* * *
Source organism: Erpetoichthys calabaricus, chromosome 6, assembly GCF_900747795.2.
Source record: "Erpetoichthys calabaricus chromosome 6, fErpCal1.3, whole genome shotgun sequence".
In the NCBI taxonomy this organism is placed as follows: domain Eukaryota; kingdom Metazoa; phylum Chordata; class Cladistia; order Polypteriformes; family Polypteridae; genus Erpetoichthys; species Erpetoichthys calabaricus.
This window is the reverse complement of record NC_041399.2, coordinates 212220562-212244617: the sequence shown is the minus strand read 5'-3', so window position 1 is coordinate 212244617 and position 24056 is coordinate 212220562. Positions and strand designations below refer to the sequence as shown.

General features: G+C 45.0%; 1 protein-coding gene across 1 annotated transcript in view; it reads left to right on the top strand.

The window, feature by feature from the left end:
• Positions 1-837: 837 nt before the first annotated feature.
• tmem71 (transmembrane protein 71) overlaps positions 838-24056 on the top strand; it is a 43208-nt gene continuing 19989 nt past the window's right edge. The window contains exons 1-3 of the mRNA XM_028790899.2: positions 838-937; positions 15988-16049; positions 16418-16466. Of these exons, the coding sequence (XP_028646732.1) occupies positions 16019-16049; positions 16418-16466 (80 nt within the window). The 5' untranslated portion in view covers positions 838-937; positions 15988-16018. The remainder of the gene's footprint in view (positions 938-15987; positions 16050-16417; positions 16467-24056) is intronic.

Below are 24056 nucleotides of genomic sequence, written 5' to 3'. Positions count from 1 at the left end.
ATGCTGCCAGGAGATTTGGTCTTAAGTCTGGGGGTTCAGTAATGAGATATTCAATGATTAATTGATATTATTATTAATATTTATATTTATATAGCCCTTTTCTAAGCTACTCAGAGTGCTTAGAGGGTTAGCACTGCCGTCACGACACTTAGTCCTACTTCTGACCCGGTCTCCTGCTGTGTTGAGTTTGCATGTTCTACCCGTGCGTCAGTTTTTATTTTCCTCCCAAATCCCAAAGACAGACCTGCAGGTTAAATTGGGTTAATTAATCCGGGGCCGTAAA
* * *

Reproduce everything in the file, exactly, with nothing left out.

Source organism: Erpetoichthys calabaricus, chromosome 6, assembly GCF_900747795.2.
Source record: "Erpetoichthys calabaricus chromosome 6, fErpCal1.3, whole genome shotgun sequence".
In the NCBI taxonomy this organism is placed as follows: domain Eukaryota; kingdom Metazoa; phylum Chordata; class Cladistia; order Polypteriformes; family Polypteridae; genus Erpetoichthys; species Erpetoichthys calabaricus.
This window is the reverse complement of record NC_041399.2, coordinates 212220562-212244617: the sequence shown is the minus strand read 5'-3', so window position 1 is coordinate 212244617 and position 24056 is coordinate 212220562. Positions and strand designations below refer to the sequence as shown.

General features: G+C 45.0%; 1 protein-coding gene across 1 annotated transcript in view; it reads left to right on the top strand.

The window, feature by feature from the left end:
• Positions 1-837: 837 nt before the first annotated feature.
• tmem71 (transmembrane protein 71) overlaps positions 838-24056 on the top strand; it is a 43208-nt gene continuing 19989 nt past the window's right edge. The window contains exons 1-3 of the mRNA XM_028790899.2: positions 838-937; positions 15988-16049; positions 16418-16466. Of these exons, the coding sequence (XP_028646732.1) occupies positions 16019-16049; positions 16418-16466 (80 nt within the window). The 5' untranslated portion in view covers positions 838-937; positions 15988-16018. The remainder of the gene's footprint in view (positions 938-15987; positions 16050-16417; positions 16467-24056) is intronic.

Below are 24056 nucleotides of genomic sequence, written 5' to 3'. Positions count from 1 at the left end.
ATGCTGCCAGGAGATTTGGTCTTAAGTCTGGGGGTTCAGTAATGAGATATTCAATGATTAATTGATATTATTATTAATATTTATATTTATATAGCCCTTTTCTAAGCTACTCAGAGTGCTTAGAGGGTTAGCACTGCCGTCACGACACTTAGTCCTACTTCTGACCCGGTCTCCTGCTGTGTTGAGTTTGCATGTTCTACCCGTGCGTCAGTTTTTATTTTCCTCCCAAATCCCAAAGACAGACCTGCAGGTTAAATTGGGTTAATTAATCCGGGGCCGTAAA